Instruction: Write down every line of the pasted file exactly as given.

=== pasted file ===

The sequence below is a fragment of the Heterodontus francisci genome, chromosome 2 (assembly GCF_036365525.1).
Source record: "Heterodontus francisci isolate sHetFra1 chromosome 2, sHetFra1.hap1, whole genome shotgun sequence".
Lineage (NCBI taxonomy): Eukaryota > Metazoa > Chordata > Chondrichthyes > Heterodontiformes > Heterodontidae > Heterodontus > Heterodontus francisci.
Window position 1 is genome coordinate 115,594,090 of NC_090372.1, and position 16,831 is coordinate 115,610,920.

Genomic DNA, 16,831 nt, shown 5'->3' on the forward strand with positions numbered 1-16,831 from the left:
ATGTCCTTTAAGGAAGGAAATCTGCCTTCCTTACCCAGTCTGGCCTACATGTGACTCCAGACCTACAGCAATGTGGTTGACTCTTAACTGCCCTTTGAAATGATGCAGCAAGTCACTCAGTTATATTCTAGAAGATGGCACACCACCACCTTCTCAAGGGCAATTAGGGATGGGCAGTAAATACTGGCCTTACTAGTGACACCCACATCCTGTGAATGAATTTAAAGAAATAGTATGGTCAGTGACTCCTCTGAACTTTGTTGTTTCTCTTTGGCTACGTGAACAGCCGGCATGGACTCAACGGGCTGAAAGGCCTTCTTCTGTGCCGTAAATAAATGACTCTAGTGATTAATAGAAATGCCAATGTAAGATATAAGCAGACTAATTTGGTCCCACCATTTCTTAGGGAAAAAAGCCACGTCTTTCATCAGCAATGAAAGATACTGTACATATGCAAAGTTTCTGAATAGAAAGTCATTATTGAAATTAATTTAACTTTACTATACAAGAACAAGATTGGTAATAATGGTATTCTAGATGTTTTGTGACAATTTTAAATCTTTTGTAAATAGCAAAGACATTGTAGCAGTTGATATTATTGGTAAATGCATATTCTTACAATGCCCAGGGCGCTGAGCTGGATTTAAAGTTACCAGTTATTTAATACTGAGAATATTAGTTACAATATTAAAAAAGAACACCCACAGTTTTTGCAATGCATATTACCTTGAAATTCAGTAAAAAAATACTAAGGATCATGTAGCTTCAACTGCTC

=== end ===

The sequence below is a fragment of the Heterodontus francisci genome, chromosome 2 (assembly GCF_036365525.1).
Source record: "Heterodontus francisci isolate sHetFra1 chromosome 2, sHetFra1.hap1, whole genome shotgun sequence".
Lineage (NCBI taxonomy): Eukaryota > Metazoa > Chordata > Chondrichthyes > Heterodontiformes > Heterodontidae > Heterodontus > Heterodontus francisci.
Window position 1 is genome coordinate 115,594,090 of NC_090372.1, and position 16,831 is coordinate 115,610,920.

Genomic DNA, 16,831 nt, shown 5'->3' on the forward strand with positions numbered 1-16,831 from the left:
ATGTCCTTTAAGGAAGGAAATCTGCCTTCCTTACCCAGTCTGGCCTACATGTGACTCCAGACCTACAGCAATGTGGTTGACTCTTAACTGCCCTTTGAAATGATGCAGCAAGTCACTCAGTTATATTCTAGAAGATGGCACACCACCACCTTCTCAAGGGCAATTAGGGATGGGCAGTAAATACTGGCCTTACTAGTGACACCCACATCCTGTGAATGAATTTAAAGAAATAGTATGGTCAGTGACTCCTCTGAACTTTGTTGTTTCTCTTTGGCTACGTGAACAGCCGGCATGGACTCAACGGGCTGAAAGGCCTTCTTCTGTGCCGTAAATAAATGACTCTAGTGATTAATAGAAATGCCAATGTAAGATATAAGCAGACTAATTTGGTCCCACCATTTCTTAGGGAAAAAAGCCACGTCTTTCATCAGCAATGAAAGATACTGTACATATGCAAAGTTTCTGAATAGAAAGTCATTATTGAAATTAATTTAACTTTACTATACAAGAACAAGATTGGTAATAATGGTATTCTAGATGTTTTGTGACAATTTTAAATCTTTTGTAAATAGCAAAGACATTGTAGCAGTTGATATTATTGGTAAATGCATATTCTTACAATGCCCAGGGCGCTGAGCTGGATTTAAAGTTACCAGTTATTTAATACTGAGAATATTAGTTACAATATTAAAAAAGAACACCCACAGTTTTTGCAATGCATATTACCTTGAAATTCAGTAAAAAAATACTAAGGATCATGTAGCTTCAACTGCTC